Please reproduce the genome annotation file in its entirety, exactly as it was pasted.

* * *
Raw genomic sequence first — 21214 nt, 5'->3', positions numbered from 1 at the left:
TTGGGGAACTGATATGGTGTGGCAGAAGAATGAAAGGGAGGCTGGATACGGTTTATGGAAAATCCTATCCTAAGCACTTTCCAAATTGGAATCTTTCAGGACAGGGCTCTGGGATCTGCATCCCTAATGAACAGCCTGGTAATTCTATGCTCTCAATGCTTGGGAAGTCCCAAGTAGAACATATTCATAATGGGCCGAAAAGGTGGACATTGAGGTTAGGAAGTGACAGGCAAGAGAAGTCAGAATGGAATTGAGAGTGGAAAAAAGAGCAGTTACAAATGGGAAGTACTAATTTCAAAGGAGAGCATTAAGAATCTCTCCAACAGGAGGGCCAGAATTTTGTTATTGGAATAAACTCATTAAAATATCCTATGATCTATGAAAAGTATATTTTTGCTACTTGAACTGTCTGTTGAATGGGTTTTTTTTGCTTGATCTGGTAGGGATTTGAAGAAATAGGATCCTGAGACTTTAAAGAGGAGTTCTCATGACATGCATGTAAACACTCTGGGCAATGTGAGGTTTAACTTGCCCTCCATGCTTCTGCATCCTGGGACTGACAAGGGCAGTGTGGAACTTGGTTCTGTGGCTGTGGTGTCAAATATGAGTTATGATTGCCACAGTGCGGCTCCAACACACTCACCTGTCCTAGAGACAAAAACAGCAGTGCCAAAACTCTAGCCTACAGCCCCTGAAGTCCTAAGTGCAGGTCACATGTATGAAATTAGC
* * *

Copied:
Raw genomic sequence first — 21214 nt, 5'->3', positions numbered from 1 at the left:
TTGGGGAACTGATATGGTGTGGCAGAAGAATGAAAGGGAGGCTGGATACGGTTTATGGAAAATCCTATCCTAAGCACTTTCCAAATTGGAATCTTTCAGGACAGGGCTCTGGGATCTGCATCCCTAATGAACAGCCTGGTAATTCTATGCTCTCAATGCTTGGGAAGTCCCAAGTAGAACATATTCATAATGGGCCGAAAAGGTGGACATTGAGGTTAGGAAGTGACAGGCAAGAGAAGTCAGAATGGAATTGAGAGTGGAAAAAAGAGCAGTTACAAATGGGAAGTACTAATTTCAAAGGAGAGCATTAAGAATCTCTCCAACAGGAGGGCCAGAATTTTGTTATTGGAATAAACTCATTAAAATATCCTATGATCTATGAAAAGTATATTTTTGCTACTTGAACTGTCTGTTGAATGGGTTTTTTTTGCTTGATCTGGTAGGGATTTGAAGAAATAGGATCCTGAGACTTTAAAGAGGAGTTCTCATGACATGCATGTAAACACTCTGGGCAATGTGAGGTTTAACTTGCCCTCCATGCTTCTGCATCCTGGGACTGACAAGGGCAGTGTGGAACTTGGTTCTGTGGCTGTGGTGTCAAATATGAGTTATGATTGCCACAGTGCGGCTCCAACACACTCACCTGTCCTAGAGACAAAAACAGCAGTGCCAAAACTCTAGCCTACAGCCCCTGAAGTCCTAAGTGCAGGTCACATGTATGAAATTAGC